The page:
What a load of utter tripe!! This book has a ridiculous and completely unbelievable plot. The main characters need their heads banging together . I would not have bothered to finish if it were not for the fact that I had paid for it.
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on 14 August 2012
If you're looking for a gripping page-turner with plenty of twists along the way, then this is the book for you. It is very atmospheric and the attention to detail (eg. Descriptions of food) makes some passages really vivid. The plot itself is quite complicated and although it has a satisfying ending, I would have liked to know more about some of the key characters, to build up a clearer picture in my head. Without spoiling the outcome, some of the characters actions could have done with a clearer explanation as to why they did them.
I think I would have preferred the book if it was told from several different perspectives. This is because I found the character of Sarah to be the least convincing and the most annoying. She came across as being very miserable, naive, stupidly impulsive and for a significant proportion of the book, a drunken idiot. Because Sarah was narrating, it let the book down for me, as I did not find myself sympathising with her and found myself frequently thinking `Why would anybody do/say that?'.
I read this book very quickly, because it's exciting and an interesting idea. I would read more from this author as long as Sarah is not the central character.
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on 17 November 2012
This was quite a promising story, but for several reasons it didn't quite live up to its potential for me. I struggled through to the end to find out what had really happened, but to be honest finishing it felt like something of an achievement! The story revolves around Sarah, a woman who has recently suffered a personal tragedy and been through some resulting mental heath problems. She meets Alex and and his son Jamie on holiday and ends up working for him as a nanny/housekeeper. She then becomes suspicious about what happened to his wife shortly before her arrival.

There are several factors that reduced my reading pleasure with this book. The first is Alex. I think I was supposed to be wondering whether he was a nice man or not throughout. In fact I found him thoroughly unlikable and Sarah's attraction to him was inexplicable to me. Secondly the sex scenes. Cringe! They were very poorly written and I found them embarrassing to read! They certainly didn't generate any heat. Made me feel a little queasy if anything. Next was Sarah, she behaved in ways that I found impossible to understand; kept deciding to stay with Alex, even when he virtually shoved her out the door, despite her having strong suspicions that he was a very unpleasant man who had killed his wife. I found it frustrating. Then there was the author's attempt to create suspense by including an element of the supernatural. Was Sarah being guided by voices from the beyond or was her mind slowly unravelling? Clunkily handled.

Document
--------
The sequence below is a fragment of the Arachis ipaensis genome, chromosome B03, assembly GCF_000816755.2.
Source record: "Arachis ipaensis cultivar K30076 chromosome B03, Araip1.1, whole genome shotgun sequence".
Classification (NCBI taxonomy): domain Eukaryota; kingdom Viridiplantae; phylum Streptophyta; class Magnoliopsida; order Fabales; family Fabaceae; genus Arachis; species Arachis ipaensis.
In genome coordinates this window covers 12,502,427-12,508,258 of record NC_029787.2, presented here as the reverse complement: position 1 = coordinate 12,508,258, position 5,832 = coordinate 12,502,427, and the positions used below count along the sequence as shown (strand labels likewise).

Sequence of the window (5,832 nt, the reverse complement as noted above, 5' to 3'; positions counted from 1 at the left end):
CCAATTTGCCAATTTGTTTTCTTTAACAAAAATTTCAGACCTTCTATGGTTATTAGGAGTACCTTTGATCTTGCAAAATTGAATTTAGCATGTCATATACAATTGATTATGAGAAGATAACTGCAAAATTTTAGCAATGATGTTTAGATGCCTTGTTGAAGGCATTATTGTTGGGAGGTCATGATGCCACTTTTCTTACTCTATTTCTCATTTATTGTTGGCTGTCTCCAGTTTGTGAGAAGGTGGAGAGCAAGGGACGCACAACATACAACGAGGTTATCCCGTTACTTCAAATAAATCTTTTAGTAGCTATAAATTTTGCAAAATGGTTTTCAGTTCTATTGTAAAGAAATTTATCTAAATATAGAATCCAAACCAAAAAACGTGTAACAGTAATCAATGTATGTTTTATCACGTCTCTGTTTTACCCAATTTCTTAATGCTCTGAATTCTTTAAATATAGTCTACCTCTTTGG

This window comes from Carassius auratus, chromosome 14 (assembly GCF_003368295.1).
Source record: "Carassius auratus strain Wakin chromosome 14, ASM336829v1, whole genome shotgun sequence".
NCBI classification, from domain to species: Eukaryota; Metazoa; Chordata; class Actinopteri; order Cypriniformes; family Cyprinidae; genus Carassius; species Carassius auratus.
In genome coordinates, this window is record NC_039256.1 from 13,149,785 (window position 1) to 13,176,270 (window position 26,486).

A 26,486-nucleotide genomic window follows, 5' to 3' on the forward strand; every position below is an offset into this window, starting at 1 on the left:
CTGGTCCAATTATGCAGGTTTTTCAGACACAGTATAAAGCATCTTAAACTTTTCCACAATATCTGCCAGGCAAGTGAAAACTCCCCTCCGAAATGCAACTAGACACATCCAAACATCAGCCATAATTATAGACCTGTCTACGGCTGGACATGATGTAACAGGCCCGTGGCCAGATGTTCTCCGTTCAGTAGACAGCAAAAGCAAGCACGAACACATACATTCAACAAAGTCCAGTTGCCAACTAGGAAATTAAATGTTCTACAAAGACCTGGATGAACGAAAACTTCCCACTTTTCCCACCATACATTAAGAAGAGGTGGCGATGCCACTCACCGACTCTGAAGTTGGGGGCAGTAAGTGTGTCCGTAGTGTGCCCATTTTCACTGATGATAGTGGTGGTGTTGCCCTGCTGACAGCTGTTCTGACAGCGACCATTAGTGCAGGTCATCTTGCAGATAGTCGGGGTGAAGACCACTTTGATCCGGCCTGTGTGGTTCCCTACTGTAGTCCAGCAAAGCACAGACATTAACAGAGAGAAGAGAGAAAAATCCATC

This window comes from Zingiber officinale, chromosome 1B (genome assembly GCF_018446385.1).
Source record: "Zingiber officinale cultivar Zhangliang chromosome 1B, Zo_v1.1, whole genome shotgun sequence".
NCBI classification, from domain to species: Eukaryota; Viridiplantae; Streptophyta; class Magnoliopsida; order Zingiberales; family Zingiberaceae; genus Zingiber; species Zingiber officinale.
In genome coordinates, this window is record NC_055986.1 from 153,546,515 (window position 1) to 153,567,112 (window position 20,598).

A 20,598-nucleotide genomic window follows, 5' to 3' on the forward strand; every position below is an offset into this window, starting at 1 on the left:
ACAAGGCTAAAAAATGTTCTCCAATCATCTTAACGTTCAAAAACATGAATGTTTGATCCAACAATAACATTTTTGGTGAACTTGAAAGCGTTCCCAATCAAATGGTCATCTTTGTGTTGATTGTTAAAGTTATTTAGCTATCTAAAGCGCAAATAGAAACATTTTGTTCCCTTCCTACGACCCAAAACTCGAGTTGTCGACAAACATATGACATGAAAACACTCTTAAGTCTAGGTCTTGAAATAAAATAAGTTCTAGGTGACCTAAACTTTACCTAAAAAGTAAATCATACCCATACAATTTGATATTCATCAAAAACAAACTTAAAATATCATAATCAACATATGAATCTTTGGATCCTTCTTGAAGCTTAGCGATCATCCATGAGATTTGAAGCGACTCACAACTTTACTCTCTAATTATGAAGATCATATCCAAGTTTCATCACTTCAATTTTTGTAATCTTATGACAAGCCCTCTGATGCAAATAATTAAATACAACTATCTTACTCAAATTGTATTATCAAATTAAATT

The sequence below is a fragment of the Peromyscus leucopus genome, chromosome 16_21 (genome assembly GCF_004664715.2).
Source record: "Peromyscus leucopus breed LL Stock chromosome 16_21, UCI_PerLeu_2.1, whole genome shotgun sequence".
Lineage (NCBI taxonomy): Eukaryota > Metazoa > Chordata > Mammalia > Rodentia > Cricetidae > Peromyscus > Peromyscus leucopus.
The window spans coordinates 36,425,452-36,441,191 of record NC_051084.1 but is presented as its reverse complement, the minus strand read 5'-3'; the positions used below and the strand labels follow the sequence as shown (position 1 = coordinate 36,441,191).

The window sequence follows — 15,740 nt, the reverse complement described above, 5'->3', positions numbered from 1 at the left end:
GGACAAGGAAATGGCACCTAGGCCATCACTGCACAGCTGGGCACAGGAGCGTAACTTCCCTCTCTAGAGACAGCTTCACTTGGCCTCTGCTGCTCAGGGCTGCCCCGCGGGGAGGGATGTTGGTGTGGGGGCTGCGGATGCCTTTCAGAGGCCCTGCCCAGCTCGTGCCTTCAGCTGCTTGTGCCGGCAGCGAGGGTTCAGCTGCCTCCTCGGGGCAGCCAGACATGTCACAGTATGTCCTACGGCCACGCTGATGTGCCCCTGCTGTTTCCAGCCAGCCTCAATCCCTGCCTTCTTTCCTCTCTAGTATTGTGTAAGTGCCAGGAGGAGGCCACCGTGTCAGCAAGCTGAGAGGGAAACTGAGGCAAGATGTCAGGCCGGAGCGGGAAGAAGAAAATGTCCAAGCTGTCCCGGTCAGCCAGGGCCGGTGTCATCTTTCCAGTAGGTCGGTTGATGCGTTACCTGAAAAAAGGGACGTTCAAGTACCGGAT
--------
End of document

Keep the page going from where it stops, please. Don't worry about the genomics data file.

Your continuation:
I did make my way through and, on a technical basis at least, the writing wasn't bad, just a little long-winded at times. When it came to the big reveal, I was surprised by who the culprit was, so that was something positive too.

It's not dreadful, but I was surprised by quite how wearying I found it to read, given the positive reviews.
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on 27 November 2012
This book is appalling and one genuinely has to scratch one's head in wonderment at the good reviews this book has received thusfar. From just a few pages in the book is totally unrealistic. Of course a book should dabble in the realms of fantasy and romanticism but this doesn't do either - it is simply a farce. The female protagonist Sarah is quite severly mentally ill, has random sex with someone she's just met and then decides to up sticks and move to the South West as the man's au pair to his brat of a child.

There is absolutely NO character development, every single person that features in the book is dull, cliched and terribly one-dimensional. The writing is awful, the use of "is all" being one example. Douglas obviously tries to evoke elements of du Maurier's Rebecca and falls flat on her face in doing so. The "plot" is predictable (I figured out what happened half way through the book), there is no love whatsoever between Sarah and Alex (in fact he seems to merely be in it for a handy shag with a feeble-minded and obsessive nutjob) which makes the whole love story element totally laughable.

I merely finished this book out of sheer bloody mindedness. I read a few books a week and it took me nearly a full week to painfully wade through this river of sticky, uninteresting literary treacle. If you care about what you read then please don't waste time on such tripe.